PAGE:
That was quite hard. I thought, ‘I don’t really want to do something that looks completely contemporary, but I want it to be elegant.’ I actually went to the Northampton Museum and Art Gallery in England where they have many old shoes on display. That was the part of England that used to make shoes for years and years. They allowed me to look in the archives of the museum and I found a beautiful pair of shoes from the 1890s that were incredibly elegant and had a ridiculously high five-inch heel. I knew I wanted to use that shape—just in glass. They lent me the shoe. I made a 3D copy of it and worked with Swarovski to really get that shape and turn it into a faceted crystal shoe.
Did they fit it to Lily James’s foot?
No. In reality, no one ever puts on the glass shoe. It’s impossible because it doesn’t move. It’s actually slightly smaller than her foot. She hasn’t got the tiniest feet. If we made it to fit a normal shoe size, like Lily wears 9, it would have looked enormous. So I reduced the size. The glass shoe that is held is much smaller. But it looks right.
How many did you have to make? There’s a point in the movie where a glass shoe is broken.
We made eight crystal ones, which were the ones that are beautiful, perfect, sparkle properly, and are held. They’re the key props. The visual effects team used that one to transpose onto her foot. Then there were various other ones made from other materials. The props team also made replicas of fiberglass.
So when she puts on the shoe in the movie, it’s not the glass shoe?
No. What we actually did was sort of clever. I made a pair of shoes in leather that were the same shape of the original shoe that I found and the same shape as the glass shoe. So a pair of shoes that would actually go onto her foot. Then the visual effects people turned that into the glass shoe. I don’t know how they did that [laughs]. That is the magic of the movies.
The crystals on the top of the shoe looked like a butterfly. Why did you do that?
It’s a crystal butterfly instead of having a buckle or a bow. It’s a different image. I thought about the tiny children looking up to Cinderella, and wanted this look. Now they’ll know that as long as there’s a sparkly shoe with a butterfly on the front, it’s a Cinderella shoe.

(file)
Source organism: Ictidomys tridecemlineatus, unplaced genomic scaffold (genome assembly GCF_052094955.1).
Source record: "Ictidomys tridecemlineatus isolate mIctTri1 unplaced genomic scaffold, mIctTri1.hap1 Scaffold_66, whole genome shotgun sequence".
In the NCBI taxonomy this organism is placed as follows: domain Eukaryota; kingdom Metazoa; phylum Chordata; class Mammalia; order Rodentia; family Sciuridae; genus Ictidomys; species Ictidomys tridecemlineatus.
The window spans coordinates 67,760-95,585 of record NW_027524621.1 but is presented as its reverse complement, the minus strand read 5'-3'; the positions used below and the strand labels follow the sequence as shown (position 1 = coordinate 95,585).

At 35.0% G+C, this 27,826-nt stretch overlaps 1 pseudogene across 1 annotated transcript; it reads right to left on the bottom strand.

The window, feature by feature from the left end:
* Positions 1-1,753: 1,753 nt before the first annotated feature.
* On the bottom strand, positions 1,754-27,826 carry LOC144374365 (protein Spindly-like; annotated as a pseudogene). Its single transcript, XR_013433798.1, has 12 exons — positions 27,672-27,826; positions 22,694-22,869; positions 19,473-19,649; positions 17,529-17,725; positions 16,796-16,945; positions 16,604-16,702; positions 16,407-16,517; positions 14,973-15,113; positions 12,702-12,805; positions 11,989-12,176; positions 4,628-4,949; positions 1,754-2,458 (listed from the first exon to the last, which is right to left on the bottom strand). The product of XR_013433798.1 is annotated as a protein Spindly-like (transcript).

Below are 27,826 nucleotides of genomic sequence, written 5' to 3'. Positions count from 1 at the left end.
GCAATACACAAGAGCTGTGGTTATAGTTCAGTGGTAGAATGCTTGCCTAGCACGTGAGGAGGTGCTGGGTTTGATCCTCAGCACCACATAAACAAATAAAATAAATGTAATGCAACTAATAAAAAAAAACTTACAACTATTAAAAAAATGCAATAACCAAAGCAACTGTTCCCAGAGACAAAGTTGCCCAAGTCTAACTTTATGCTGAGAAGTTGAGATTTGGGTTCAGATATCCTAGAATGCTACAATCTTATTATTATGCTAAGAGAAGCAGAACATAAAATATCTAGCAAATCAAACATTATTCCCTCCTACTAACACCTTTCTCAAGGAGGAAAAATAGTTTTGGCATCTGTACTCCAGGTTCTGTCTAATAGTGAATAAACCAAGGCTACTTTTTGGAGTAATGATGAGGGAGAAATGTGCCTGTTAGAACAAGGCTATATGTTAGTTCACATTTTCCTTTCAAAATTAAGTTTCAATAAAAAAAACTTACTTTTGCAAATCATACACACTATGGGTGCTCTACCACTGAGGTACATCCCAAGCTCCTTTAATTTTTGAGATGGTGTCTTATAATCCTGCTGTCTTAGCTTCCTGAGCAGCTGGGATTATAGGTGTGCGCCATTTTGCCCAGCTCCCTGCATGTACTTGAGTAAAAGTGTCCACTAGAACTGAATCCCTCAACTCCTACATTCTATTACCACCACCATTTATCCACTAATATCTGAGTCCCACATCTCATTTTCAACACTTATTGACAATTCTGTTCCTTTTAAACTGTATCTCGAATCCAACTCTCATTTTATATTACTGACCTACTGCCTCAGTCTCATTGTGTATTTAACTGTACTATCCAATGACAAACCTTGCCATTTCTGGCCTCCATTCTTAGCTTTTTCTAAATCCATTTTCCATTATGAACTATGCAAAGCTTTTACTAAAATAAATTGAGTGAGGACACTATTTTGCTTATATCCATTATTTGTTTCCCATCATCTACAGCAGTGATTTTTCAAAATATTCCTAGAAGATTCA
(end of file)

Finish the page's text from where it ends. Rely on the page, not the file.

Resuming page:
On the fairy godmother:
Yes, actually. That was another difficult one because there’s a lot of high expectations surrounding a fairy godmother, isn’t there? She had to go from the beggar woman, which was all those browns and greys and pewter colors, to a complete contrasting bright white. And I wanted it to light up. We made it happen! We had little LED lights all over it, which twinkled. You see it, but it’s not distracting. Rather, I wanted it to look like she was glowing.
On the wicked stepmother and sisters:
I did—every single one and the sisters, too. And a lot of the ballroom scene, we built a lot.
I noticed Cate had a beautiful jewel-toned palette. What was the approach to her look?
I wanted her to look like a traditional wicked characters. I based her on people like Marlene Dietrich and Joan Crawford in the 1940s as if they were doing a 19th century period piece, and getting it all a little bit wrong. I wanted her colors to be strong and I wanted always there to be an element of black, so she’s always wearing some black.
Well, all the women are incredibly tightly corseted to give them tiny waists. Not that they haven’t got tiny waists, but we couldn’t bring everybody’s waist size down several inches just to accentuate the waist.
Cate’s character, Lady Tremaine, inspired this “Tremaine” collection. It was a pleasure to design something I’d actually want to wear myself, rather than for an on-screen character. Despite her evil role in the story, Lady Tremaine has such an elegant look in the movie, and, let’s face it, the baddie is always the best dressed!
The Atelier Swarovski eight pieces, which feature the jewel tones seen on the stepmother’s character in the movie, are available for $299 to $1,690 at atelierswarovski.com.